One Eye is Becoming Bigger Than the Other Can They Be Made Symmetrical?
- Asked by 050269 in 050269
- 2 years ago
One eye being "larger" than another may either be a problem with eyelids or with the eyeball itself. If one eyelid is retracted more than another, or conversely more droopy than the other, the size of the eyes visible will naturally be different.
The position of the eye within the eye socket [orbit] can also affect the size of the eye. In thyroid eye disease, the eye can become more bulgy as the muscles/fat behind the eye may become enlarged. Complicating the issue further is a change in eyelid position [retraction] which can make the appearance even more obvious.
Rarely tumors behind the eye [usually benign] can push the eye forward making it seem larger. As mentioned previously an evaluation by an Oculoplastics/Orbital surgeon is necessary, sooner rather than later.
If one eye is bigger than the other, filler or surgery may be options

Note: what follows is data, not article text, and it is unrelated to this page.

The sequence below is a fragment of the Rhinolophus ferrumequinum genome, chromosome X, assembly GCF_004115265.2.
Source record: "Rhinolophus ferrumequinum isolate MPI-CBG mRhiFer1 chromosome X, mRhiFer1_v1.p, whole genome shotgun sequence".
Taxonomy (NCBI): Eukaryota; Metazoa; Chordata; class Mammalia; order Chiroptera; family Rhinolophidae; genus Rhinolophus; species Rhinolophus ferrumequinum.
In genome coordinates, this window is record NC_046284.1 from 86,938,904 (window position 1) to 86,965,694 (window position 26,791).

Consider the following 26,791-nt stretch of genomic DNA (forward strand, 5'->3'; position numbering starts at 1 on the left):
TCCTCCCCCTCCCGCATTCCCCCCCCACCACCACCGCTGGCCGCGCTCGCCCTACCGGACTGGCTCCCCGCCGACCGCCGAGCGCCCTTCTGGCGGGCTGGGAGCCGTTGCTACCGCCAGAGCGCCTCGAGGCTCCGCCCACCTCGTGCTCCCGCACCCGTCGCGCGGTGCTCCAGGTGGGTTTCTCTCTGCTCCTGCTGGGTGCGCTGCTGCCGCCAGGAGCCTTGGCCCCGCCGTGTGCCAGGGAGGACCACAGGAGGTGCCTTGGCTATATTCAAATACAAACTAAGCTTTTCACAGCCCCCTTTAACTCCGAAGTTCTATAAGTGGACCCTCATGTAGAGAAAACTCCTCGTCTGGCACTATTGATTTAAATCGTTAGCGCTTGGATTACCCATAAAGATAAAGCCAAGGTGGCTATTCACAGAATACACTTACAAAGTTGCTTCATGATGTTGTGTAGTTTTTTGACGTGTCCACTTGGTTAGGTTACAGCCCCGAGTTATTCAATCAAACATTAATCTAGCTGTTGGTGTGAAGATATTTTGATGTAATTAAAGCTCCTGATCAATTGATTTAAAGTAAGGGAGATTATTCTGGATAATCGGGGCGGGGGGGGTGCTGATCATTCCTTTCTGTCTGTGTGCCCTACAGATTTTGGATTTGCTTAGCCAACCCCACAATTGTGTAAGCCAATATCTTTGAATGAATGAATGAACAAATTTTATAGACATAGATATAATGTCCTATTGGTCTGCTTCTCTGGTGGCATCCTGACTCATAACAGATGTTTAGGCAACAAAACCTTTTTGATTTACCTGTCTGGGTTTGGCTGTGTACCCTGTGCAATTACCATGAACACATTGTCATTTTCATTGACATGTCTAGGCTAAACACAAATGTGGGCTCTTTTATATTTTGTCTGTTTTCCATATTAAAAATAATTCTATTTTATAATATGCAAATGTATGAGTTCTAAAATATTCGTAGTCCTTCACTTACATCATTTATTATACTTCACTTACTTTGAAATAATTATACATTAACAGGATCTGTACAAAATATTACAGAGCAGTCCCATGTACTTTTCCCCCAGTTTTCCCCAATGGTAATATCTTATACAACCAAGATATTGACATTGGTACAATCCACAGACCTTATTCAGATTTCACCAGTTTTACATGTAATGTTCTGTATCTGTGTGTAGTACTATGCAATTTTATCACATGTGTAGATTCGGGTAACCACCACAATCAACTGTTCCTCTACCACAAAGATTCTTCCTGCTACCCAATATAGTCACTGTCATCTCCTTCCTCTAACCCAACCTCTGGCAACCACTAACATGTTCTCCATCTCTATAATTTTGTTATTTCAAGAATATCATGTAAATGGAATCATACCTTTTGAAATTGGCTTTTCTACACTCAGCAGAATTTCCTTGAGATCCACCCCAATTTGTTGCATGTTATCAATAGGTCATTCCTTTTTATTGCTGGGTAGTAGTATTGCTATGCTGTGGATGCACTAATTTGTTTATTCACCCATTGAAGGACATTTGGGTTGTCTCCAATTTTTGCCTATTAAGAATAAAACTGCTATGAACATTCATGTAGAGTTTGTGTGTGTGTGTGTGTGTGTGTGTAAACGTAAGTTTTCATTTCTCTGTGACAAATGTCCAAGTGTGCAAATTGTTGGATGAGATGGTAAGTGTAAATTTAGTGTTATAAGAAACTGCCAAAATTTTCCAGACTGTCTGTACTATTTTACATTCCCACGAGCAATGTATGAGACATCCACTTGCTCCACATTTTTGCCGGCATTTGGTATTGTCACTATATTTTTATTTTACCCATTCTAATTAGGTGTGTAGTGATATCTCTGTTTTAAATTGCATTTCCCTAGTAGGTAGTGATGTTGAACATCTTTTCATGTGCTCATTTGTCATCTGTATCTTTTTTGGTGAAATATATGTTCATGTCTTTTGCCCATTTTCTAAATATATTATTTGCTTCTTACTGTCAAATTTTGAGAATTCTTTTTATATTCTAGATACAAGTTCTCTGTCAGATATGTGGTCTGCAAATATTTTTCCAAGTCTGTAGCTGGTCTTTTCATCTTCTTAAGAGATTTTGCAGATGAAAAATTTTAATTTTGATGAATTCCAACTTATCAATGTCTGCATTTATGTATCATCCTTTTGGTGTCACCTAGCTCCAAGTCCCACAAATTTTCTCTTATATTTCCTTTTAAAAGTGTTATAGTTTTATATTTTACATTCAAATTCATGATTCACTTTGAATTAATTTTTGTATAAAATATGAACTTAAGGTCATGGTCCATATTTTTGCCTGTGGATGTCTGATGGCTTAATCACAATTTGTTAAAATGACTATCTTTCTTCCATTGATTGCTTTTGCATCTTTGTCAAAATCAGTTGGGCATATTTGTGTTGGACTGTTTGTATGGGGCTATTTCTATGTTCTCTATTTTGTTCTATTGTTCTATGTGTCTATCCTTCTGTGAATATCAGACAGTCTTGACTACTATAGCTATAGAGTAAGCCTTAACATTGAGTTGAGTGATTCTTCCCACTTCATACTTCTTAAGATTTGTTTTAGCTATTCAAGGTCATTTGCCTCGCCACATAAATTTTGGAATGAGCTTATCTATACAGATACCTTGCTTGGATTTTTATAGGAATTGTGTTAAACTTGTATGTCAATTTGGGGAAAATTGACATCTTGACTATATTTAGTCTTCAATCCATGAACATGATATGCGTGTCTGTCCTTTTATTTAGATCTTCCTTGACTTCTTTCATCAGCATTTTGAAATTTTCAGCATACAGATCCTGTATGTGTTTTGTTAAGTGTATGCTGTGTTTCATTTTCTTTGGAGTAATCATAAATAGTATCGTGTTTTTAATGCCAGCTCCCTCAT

If one eye is bigger than the other, depending on the situation, either manipulating the eyelid or the eye itself with surgery or filler can make the eyes look more symmetrical.
Web reference: http://www.chelseaeye.com
Eyelid Assymetry Needs to be Evaluated
Without a photograph or more extensive history it is hard to answer your question. In most cases, assymetric eyes can be made to be more symmetrical.
If one eye is becoming bigger, it needs to be urgently evaluated by an Oculoplastic Surgeon. Very often, this is a sign of thyroid eye disease. Another cause of an eyelid becoming bigger is a growth or inflamation behind the eye. Sometimes, the larger eye is actually normal and it seems bigger beause the other eye is becoming smaller.
The bottom line is to see your eye specialist and discuss the appropriated course at that time.
These answers are for educational purposes and should not be relied upon as a substitute for medical advice you may receive from your physician. If you have a medical emergency, please call 911. These answers do not constitute or initiate a patient/doctor relationship.